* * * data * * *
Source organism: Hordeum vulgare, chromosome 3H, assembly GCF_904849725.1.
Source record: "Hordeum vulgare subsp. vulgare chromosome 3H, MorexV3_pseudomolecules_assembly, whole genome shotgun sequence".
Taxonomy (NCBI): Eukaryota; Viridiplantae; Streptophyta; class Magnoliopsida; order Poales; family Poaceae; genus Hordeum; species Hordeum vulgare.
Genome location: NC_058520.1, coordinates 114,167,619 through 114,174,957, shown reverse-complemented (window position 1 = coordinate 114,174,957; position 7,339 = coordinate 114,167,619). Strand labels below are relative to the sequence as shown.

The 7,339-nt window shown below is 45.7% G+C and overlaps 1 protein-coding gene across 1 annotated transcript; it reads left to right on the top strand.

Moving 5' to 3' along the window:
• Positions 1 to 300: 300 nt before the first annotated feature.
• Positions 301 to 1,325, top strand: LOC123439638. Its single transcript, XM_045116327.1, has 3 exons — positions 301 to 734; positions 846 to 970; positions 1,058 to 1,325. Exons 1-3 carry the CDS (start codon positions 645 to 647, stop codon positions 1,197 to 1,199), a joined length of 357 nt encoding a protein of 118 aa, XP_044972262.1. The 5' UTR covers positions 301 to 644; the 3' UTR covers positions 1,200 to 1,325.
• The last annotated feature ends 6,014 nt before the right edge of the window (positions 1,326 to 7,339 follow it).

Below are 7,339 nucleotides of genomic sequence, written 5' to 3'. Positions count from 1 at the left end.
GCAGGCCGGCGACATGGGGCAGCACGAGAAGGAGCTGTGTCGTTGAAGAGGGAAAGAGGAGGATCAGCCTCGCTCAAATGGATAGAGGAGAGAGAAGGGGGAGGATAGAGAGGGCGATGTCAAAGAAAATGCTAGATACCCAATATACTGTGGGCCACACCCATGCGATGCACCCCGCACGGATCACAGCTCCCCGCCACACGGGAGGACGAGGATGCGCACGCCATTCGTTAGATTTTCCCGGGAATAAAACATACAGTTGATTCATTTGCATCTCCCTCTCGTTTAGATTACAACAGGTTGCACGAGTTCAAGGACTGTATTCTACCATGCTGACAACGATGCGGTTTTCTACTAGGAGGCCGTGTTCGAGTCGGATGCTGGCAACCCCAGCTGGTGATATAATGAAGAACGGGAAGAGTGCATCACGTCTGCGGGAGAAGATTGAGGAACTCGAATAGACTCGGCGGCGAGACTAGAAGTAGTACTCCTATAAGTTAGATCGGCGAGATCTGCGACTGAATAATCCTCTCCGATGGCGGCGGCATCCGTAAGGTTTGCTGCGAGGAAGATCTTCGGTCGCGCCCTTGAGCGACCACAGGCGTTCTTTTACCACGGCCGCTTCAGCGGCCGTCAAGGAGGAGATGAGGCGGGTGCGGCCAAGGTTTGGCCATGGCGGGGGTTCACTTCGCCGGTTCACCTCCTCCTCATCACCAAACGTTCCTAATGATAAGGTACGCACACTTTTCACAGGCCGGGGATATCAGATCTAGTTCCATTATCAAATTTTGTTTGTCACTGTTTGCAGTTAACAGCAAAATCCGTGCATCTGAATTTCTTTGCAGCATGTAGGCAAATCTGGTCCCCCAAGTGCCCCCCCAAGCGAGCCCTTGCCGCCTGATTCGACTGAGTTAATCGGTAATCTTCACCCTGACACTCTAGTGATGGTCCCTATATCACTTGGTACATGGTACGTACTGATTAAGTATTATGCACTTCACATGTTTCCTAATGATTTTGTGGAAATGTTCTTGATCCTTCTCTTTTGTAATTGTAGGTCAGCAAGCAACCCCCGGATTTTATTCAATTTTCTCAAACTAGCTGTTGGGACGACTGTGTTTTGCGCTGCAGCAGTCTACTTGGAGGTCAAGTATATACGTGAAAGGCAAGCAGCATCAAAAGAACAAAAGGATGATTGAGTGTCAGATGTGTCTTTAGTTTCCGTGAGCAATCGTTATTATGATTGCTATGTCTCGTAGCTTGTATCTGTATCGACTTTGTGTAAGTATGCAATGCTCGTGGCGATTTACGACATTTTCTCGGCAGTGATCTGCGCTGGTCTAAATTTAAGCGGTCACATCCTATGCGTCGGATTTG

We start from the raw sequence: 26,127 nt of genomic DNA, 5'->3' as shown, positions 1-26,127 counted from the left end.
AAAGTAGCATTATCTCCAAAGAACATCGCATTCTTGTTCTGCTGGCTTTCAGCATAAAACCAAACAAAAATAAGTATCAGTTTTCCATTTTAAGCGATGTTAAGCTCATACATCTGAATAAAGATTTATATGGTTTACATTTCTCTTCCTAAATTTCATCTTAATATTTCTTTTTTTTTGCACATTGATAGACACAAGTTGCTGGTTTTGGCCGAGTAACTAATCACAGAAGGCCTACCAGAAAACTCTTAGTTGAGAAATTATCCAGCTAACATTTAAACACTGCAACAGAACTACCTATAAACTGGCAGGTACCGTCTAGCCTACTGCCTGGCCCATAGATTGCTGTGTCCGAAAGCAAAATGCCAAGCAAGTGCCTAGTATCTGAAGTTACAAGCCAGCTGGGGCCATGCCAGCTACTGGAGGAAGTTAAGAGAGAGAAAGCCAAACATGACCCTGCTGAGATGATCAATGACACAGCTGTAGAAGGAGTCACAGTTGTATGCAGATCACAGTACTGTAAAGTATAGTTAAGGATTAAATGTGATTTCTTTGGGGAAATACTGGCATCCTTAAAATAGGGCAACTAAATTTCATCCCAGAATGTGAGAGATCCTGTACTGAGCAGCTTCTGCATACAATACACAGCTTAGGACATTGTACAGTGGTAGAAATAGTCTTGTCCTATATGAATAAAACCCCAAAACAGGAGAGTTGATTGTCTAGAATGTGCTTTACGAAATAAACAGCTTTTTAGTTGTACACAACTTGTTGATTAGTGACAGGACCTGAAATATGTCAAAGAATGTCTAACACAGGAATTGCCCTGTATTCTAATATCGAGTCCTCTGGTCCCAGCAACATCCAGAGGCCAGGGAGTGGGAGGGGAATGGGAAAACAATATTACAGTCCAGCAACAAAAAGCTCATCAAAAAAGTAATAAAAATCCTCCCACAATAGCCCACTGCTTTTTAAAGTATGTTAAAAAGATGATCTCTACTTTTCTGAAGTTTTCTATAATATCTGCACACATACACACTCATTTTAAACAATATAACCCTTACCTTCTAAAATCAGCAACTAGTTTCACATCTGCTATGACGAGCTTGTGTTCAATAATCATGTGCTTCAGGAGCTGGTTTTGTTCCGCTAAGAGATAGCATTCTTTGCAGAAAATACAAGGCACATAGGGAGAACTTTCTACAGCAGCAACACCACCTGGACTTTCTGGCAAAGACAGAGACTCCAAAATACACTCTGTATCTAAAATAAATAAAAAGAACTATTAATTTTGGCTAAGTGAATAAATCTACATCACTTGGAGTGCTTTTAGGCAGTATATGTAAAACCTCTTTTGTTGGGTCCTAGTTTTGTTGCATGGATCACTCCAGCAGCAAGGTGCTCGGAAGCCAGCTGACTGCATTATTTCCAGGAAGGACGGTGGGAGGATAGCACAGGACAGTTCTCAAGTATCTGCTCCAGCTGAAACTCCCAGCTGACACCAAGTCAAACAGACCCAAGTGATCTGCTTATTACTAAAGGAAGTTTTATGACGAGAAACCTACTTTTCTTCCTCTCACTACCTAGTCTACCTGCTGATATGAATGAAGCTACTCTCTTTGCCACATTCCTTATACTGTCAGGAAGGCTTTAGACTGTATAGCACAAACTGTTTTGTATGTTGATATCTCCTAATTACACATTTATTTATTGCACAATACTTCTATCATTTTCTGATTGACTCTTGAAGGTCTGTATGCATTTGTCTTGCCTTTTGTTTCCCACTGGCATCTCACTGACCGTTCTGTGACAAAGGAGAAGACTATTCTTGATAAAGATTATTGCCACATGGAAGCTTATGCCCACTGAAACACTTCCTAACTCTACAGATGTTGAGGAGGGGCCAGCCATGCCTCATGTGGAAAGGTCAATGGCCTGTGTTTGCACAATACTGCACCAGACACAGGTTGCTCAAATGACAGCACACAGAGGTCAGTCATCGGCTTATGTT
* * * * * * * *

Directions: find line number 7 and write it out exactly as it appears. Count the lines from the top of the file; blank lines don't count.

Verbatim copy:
• Positions 1 to 300: 300 nt before the first annotated feature.